The business model is based on aggregation which Uber had pioneered for city taxies. Unlike many years ago where millions of dollars would have been required to build datacenters, today, young people with visions simply find new territories, orchestrating demand and supply, via platforms, engineered on codes, hosted in the cloud. For merchants, manufacturers, and producers, supply chain frictions are reduced as disparate systems, devoid of order, are transformed into ones fully integrated with deep visibility and transparency. Amazon AWS, Microsoft Azure and local players like Layer3Cloud make ideas to markets to happen within weeks.
Before these digital logistics startups, cargo owners like agribusiness, FMCGs, manufacturers and distributors would call agents and street urchins to look for trucks on the streets for them. With digital tools, cargo owners can now schedule trips ahead of truck positioning for loading within few hours, and from the pickup to final delivery, a cargo owner will have visibility on the trip status of their goods. And being end-to-end logistics, the platforms ensure that trucks have goods to pick on reverse trips, boosting the vehicle utilization rates which drive higher returns for truck owners and more incomes for drivers. That ability to make sure trucks do not return empty, but carry things on reverse, is why truck owners, drivers, and shippers have become fans.
These improvements, anchored on emerging digital tools, have resulted to the evolution of new industrial systems, facilitating the process of socio-economic developments. We are witnessing new domains on information exchange, and business transactions which are largely cheaper and more efficient, seeding efficiency in production and business processes at unprecedented productivity gains. It is changing supply chain which is at the heart of commerce, even as major African cities become knowledge-based economic structures and information societies, comprising networks of people, organizations and state agencies that are linked electronically, and in interdependent relationships.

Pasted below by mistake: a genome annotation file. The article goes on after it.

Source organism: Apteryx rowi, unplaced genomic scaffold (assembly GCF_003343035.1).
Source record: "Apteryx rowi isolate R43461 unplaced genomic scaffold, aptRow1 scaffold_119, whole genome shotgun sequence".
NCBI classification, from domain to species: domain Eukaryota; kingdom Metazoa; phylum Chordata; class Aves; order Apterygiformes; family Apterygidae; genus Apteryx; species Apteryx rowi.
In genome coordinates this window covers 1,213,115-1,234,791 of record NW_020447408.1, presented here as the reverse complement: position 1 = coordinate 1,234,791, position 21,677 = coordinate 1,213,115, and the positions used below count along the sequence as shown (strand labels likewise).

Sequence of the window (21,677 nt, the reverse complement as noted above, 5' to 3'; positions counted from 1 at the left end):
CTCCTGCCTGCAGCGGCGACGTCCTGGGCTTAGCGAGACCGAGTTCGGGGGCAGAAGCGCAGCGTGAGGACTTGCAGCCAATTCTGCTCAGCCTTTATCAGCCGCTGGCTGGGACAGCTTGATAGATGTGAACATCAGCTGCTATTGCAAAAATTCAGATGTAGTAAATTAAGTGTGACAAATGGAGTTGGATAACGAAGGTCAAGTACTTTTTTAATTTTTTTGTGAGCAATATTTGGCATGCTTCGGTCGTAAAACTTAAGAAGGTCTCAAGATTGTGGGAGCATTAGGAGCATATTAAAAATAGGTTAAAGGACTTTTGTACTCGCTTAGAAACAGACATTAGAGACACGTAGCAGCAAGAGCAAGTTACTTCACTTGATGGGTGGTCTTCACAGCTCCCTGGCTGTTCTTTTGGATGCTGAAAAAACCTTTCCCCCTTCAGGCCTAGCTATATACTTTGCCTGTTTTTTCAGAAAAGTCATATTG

As these digital logistics companies expand into rural areas, century-old agribusiness friction will go. Before now, the overriding thesis is that Africa must build local storage facilities to eliminate harvest wastes – a challenge in rural areas with no grid power. But pilots we have run in Kobo360 have shown that warehouses are unnecessary if produce can be morphed into hubs and transported to cities or factories for processing within days. With micro-aggregation connecting people, bikes and vans, linked to the macro-platform with big trucks, farmers harvest within a specific time-window, and all produce are paid and shipped out. We have removed the stress of finding new markets, empowering farmers to focus on farming, knowing that no waste is possible under Kurfman (Kobo Urban Rural Feeders Micro Aggregation Network) which also supports SMEs in urban areas to reach new markets and territories.
Yet, despite the optimistic exuberance across Africa on the promise of digital technologies, critical enablers remain sub-optimal. In the logistics sector, the number of available trucks is severely inadequate, implying that even when there is demand-supply matching, lack of trucks injects shocks at the equilibrium. It is a challenge these companies cannot fix with codes or apps, and which will require involving governments to offer incentives for more truck assembly plants in Africa towards advancing supply chain. If trucks are readily available, logistics costs will drop, especially in the rural areas, and that means welfare of many citizens will improve. Yet, the entrepreneurs are not waiting, using digital tools to pool investors together in funding new trucks to improve their businesses. They see a positive continuum where new challenges will meet ubiquitous and intelligent digital systems as they sojourn in this 21st century Cambrian moment which is changing African economies.